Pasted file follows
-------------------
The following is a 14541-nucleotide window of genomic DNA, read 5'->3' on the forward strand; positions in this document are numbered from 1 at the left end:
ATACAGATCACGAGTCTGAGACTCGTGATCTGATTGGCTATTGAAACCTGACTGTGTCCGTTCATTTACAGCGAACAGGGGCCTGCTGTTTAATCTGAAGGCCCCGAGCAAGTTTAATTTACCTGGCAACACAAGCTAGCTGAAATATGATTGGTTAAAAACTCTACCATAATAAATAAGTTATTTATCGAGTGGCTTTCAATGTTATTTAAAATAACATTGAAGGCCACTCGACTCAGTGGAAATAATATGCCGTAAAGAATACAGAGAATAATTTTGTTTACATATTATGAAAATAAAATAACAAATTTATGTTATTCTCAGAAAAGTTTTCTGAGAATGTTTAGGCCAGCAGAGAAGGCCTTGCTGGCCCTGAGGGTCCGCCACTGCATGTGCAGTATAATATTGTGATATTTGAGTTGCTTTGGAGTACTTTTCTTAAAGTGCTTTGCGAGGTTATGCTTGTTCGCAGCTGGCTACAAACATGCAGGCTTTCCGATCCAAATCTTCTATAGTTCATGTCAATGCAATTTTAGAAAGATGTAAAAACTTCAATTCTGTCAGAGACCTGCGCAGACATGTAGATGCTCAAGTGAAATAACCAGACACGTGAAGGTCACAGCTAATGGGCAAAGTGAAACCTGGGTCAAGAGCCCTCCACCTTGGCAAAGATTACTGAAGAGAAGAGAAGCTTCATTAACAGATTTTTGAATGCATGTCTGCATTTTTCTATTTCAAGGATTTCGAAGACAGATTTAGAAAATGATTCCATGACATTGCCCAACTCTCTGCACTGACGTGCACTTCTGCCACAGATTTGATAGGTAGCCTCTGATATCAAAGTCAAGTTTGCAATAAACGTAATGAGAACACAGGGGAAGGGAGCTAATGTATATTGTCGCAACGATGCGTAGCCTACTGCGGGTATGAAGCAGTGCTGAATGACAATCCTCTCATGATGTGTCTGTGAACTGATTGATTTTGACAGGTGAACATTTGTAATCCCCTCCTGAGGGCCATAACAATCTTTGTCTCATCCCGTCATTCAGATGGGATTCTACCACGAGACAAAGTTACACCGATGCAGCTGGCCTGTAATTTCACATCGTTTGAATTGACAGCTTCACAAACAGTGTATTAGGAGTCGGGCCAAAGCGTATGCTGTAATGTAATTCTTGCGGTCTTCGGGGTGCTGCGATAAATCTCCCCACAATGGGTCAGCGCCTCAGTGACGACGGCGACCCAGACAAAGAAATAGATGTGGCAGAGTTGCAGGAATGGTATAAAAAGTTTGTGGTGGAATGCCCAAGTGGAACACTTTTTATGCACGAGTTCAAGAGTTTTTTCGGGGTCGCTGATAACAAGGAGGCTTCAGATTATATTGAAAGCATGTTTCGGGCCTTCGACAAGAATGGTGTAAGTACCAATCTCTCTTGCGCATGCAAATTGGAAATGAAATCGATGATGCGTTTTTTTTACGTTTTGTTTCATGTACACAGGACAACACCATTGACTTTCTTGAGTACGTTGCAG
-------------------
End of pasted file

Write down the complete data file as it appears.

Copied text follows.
The following is a 14541-nucleotide window of genomic DNA, read 5'->3' on the forward strand; positions in this document are numbered from 1 at the left end:
ATACAGATCACGAGTCTGAGACTCGTGATCTGATTGGCTATTGAAACCTGACTGTGTCCGTTCATTTACAGCGAACAGGGGCCTGCTGTTTAATCTGAAGGCCCCGAGCAAGTTTAATTTACCTGGCAACACAAGCTAGCTGAAATATGATTGGTTAAAAACTCTACCATAATAAATAAGTTATTTATCGAGTGGCTTTCAATGTTATTTAAAATAACATTGAAGGCCACTCGACTCAGTGGAAATAATATGCCGTAAAGAATACAGAGAATAATTTTGTTTACATATTATGAAAATAAAATAACAAATTTATGTTATTCTCAGAAAAGTTTTCTGAGAATGTTTAGGCCAGCAGAGAAGGCCTTGCTGGCCCTGAGGGTCCGCCACTGCATGTGCAGTATAATATTGTGATATTTGAGTTGCTTTGGAGTACTTTTCTTAAAGTGCTTTGCGAGGTTATGCTTGTTCGCAGCTGGCTACAAACATGCAGGCTTTCCGATCCAAATCTTCTATAGTTCATGTCAATGCAATTTTAGAAAGATGTAAAAACTTCAATTCTGTCAGAGACCTGCGCAGACATGTAGATGCTCAAGTGAAATAACCAGACACGTGAAGGTCACAGCTAATGGGCAAAGTGAAACCTGGGTCAAGAGCCCTCCACCTTGGCAAAGATTACTGAAGAGAAGAGAAGCTTCATTAACAGATTTTTGAATGCATGTCTGCATTTTTCTATTTCAAGGATTTCGAAGACAGATTTAGAAAATGATTCCATGACATTGCCCAACTCTCTGCACTGACGTGCACTTCTGCCACAGATTTGATAGGTAGCCTCTGATATCAAAGTCAAGTTTGCAATAAACGTAATGAGAACACAGGGGAAGGGAGCTAATGTATATTGTCGCAACGATGCGTAGCCTACTGCGGGTATGAAGCAGTGCTGAATGACAATCCTCTCATGATGTGTCTGTGAACTGATTGATTTTGACAGGTGAACATTTGTAATCCCCTCCTGAGGGCCATAACAATCTTTGTCTCATCCCGTCATTCAGATGGGATTCTACCACGAGACAAAGTTACACCGATGCAGCTGGCCTGTAATTTCACATCGTTTGAATTGACAGCTTCACAAACAGTGTATTAGGAGTCGGGCCAAAGCGTATGCTGTAATGTAATTCTTGCGGTCTTCGGGGTGCTGCGATAAATCTCCCCACAATGGGTCAGCGCCTCAGTGACGACGGCGACCCAGACAAAGAAATAGATGTGGCAGAGTTGCAGGAATGGTATAAAAAGTTTGTGGTGGAATGCCCAAGTGGAACACTTTTTATGCACGAGTTCAAGAGTTTTTTCGGGGTCGCTGATAACAAGGAGGCTTCAGATTATATTGAAAGCATGTTTCGGGCCTTCGACAAGAATGGTGTAAGTACCAATCTCTCTTGCGCATGCAAATTGGAAATGAAATCGATGATGCGTTTTTTTTACGTTTTGTTTCATGTACACAGGACAACACCATTGACTTTCTTGAGTACGTTGCAG